The 19th century concept of sea power forwarded by Alfred Thayer Mahan’s, while not a novelty at the time of its appearance has been proven time and again to be correct and China makes no exception to the rule. Control of the seas allows power projection at a global level and in this case we’re talking about hard power. It took more than 100 years of successive humiliations at the hands of the European Great Powers, Imperial Japan and the Americans for the Chinese to understand that. Out of the necessity of ensuring its own security and its trade lanes, the Chinese are forced to embark on the road of becoming a global player, just like the British and the Americans before them. On this, the very survival of the Party could depend because in the end, the sustainability of its economy depends on foreign resources, particularly those from Africa and the Middle East. For the moment, the Chinese trade lines are not protected by Chinese ships, but by American ships, which only deepens China’s dependency on the U.S. There are many reasons for this situation, such as for example the lack of a global system of alliances, or the inability to project hard power anywhere on the globe, or the very configuration of its navy, whose ships are designed and built for defense of the mainland, rather than to carry out deep-sea, long-range operations. All those are intertwined of course and they derive from each other. But they also derive from geography. And in China’s case, two geographical conditions are absolutely imperative if it wants to become a global player: securing its own backyard – namely the East China Sea and South China Sea – and obtaining a secure opening to the Pacific Ocean. Naturally, the Party knows this and its aggressiveness in these areas reflects this situational awareness.

The safeguarding its own periphery is the fundamental precondition for achieving the opening to the Pacific Ocean. Without it, the American fleet and those of its allies will always be able to put on pressure directly on the Chinese ports themselves, at any given time, particularly since the bulk of the Chinese naval forces are concentrated in only three ports: Qingdao in the Yellow Sea, Dinghai in the East China Sea and Zhang Jiang in the South China Sea.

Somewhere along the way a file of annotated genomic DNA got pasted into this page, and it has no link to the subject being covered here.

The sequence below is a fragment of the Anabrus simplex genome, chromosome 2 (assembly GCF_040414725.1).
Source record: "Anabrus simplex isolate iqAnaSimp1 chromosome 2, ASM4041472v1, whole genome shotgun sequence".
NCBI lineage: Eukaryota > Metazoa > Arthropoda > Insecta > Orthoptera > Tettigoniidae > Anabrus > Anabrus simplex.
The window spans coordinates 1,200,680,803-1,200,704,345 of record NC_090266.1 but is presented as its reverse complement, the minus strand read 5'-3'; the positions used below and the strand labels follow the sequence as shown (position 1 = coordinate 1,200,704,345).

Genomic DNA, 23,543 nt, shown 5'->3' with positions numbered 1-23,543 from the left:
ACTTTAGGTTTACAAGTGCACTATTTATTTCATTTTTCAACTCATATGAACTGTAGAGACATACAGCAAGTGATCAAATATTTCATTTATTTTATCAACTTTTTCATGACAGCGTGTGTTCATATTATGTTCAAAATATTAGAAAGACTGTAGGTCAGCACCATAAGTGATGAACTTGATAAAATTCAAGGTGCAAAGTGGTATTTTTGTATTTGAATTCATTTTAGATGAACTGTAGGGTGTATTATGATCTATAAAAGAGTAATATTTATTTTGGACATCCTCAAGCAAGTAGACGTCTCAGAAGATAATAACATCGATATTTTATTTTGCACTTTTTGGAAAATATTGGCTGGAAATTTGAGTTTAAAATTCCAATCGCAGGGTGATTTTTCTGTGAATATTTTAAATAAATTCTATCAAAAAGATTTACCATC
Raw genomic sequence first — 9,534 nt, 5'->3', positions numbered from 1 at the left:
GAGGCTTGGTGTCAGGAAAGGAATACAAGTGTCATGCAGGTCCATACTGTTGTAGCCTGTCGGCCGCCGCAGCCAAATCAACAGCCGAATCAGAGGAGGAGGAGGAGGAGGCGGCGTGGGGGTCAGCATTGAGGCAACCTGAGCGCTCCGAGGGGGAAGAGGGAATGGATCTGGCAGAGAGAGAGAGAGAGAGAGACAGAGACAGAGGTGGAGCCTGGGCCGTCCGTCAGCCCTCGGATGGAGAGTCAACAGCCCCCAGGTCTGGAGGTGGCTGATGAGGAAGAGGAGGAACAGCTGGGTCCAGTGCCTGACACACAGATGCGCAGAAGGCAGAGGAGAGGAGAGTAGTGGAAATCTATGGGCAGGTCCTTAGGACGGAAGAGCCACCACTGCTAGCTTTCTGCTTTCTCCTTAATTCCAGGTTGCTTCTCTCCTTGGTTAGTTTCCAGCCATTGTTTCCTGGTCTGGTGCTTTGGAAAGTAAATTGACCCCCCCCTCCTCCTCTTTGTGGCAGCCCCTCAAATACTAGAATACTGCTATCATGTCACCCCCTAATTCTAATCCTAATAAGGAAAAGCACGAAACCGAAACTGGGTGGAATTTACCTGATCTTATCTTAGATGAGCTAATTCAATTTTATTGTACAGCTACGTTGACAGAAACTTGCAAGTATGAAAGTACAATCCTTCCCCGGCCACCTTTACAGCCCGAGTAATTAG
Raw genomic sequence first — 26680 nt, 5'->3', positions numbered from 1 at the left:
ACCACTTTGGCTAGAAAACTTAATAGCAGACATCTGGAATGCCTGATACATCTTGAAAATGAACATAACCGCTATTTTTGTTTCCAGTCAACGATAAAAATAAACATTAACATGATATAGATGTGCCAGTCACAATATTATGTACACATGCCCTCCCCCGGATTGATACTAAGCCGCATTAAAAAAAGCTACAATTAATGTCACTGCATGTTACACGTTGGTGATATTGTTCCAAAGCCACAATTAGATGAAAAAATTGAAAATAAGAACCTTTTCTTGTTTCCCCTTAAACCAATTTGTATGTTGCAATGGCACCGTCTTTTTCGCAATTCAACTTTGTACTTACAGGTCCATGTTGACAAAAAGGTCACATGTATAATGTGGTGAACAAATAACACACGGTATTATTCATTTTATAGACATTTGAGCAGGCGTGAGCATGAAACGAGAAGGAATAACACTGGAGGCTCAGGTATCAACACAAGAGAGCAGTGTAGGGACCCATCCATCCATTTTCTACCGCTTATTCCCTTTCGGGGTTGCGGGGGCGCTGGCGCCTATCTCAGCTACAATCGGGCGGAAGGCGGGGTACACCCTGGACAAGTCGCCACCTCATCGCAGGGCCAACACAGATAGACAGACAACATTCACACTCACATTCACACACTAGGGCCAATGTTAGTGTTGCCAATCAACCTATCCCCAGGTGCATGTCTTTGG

A safe opening to the Pacific Ocean would be the second step in its road of becoming a global player. However, Japan’s experience prior and during World War II proved that it alone is not sufficient, but only a start. China needs it in order to ensure the safety of its coastline, in order to consolidate its position regionally and ultimately to draft a global system of alliances, which in turn could take decades to achieve. But as stated above, there is one major impediment standing in the way of this objective: geography.

 

The geographic “fence”

The manner in which the islands in the East and South China seas are positioned form a veritable barrier which blocks any possible exit into the Pacific Ocean, in all directions. This barrier is composed of the Philippines archipelago, Sumatra, Java, Indochina, Borneo, Taiwan, the Japanese archipelago and a series of smaller islands, such as the Senkaku/Diaoyu Islands, the Ryukyu Islands, the Xisha/Paracel Islands, the Pratas Island and the Nansha/Spratly Island. Some of these islands are close to one another or with the mainland, forming veritable choke-points which prevent Chinese military vessels from leaving its proximity to the Pacific undetected.